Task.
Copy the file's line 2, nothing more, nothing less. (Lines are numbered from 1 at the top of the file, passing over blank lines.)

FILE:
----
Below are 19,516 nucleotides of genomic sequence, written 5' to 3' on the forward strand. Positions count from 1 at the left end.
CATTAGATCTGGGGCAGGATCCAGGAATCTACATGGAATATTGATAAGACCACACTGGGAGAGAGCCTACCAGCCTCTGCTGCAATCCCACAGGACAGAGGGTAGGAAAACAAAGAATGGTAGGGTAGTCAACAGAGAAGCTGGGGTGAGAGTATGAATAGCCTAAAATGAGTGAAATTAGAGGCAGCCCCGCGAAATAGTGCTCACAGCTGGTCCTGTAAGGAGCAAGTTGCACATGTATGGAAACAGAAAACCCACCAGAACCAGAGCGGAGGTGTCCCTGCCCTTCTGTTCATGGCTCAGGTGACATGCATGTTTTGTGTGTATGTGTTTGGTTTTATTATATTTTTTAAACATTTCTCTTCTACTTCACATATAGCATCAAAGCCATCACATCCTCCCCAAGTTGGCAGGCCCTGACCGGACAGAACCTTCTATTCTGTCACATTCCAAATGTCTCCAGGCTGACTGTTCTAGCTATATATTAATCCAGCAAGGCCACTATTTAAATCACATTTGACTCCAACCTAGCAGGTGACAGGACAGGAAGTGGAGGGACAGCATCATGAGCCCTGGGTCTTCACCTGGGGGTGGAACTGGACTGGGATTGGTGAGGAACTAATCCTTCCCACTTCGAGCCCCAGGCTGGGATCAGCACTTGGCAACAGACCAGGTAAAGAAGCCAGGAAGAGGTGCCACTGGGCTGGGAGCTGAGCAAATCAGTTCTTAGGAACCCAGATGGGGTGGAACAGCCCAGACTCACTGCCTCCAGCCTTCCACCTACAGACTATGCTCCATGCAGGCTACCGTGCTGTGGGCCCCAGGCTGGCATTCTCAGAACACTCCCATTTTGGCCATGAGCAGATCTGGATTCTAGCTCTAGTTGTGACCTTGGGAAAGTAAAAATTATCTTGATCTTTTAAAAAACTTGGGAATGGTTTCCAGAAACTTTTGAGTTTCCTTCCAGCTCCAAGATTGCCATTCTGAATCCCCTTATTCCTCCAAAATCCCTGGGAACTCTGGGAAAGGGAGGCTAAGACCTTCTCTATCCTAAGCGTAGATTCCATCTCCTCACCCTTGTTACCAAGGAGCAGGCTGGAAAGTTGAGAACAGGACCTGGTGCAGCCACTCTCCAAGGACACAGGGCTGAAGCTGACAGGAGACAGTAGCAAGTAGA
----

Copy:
CATTAGATCTGGGGCAGGATCCAGGAATCTACATGGAATATTGATAAGACCACACTGGGAGAGAGCCTACCAGCCTCTGCTGCAATCCCACAGGACAGAGGGTAGGAAAACAAAGAATGGTAGGGTAGTCAACAGAGAAGCTGGGGTGAGAGTATGAATAGCCTAAAATGAGTGAAATTAGAGGCAGCCCCGCGAAATAGTGCTCACAGCTGGTCCTGTAAGGAGCAAGTTGCACATGTATGGAAACAGAAAACCCACCAGAACCAGAGCGGAGGTGTCCCTGCCCTTCTGTTCATGGCTCAGGTGACATGCATGTTTTGTGTGTATGTGTTTGGTTTTATTATATTTTTTAAACATTTCTCTTCTACTTCACATATAGCATCAAAGCCATCACATCCTCCCCAAGTTGGCAGGCCCTGACCGGACAGAACCTTCTATTCTGTCACATTCCAAATGTCTCCAGGCTGACTGTTCTAGCTATATATTAATCCAGCAAGGCCACTATTTAAATCACATTTGACTCCAACCTAGCAGGTGACAGGACAGGAAGTGGAGGGACAGCATCATGAGCCCTGGGTCTTCACCTGGGGGTGGAACTGGACTGGGATTGGTGAGGAACTAATCCTTCCCACTTCGAGCCCCAGGCTGGGATCAGCACTTGGCAACAGACCAGGTAAAGAAGCCAGGAAGAGGTGCCACTGGGCTGGGAGCTGAGCAAATCAGTTCTTAGGAACCCAGATGGGGTGGAACAGCCCAGACTCACTGCCTCCAGCCTTCCACCTACAGACTATGCTCCATGCAGGCTACCGTGCTGTGGGCCCCAGGCTGGCATTCTCAGAACACTCCCATTTTGGCCATGAGCAGATCTGGATTCTAGCTCTAGTTGTGACCTTGGGAAAGTAAAAATTATCTTGATCTTTTAAAAAACTTGGGAATGGTTTCCAGAAACTTTTGAGTTTCCTTCCAGCTCCAAGATTGCCATTCTGAATCCCCTTATTCCTCCAAAATCCCTGGGAACTCTGGGAAAGGGAGGCTAAGACCTTCTCTATCCTAAGCGTAGATTCCATCTCCTCACCCTTGTTACCAAGGAGCAGGCTGGAAAGTTGAGAACAGGACCTGGTGCAGCCACTCTCCAAGGACACAGGGCTGAAGCTGACAGGAGACAGTAGCAAGTAGA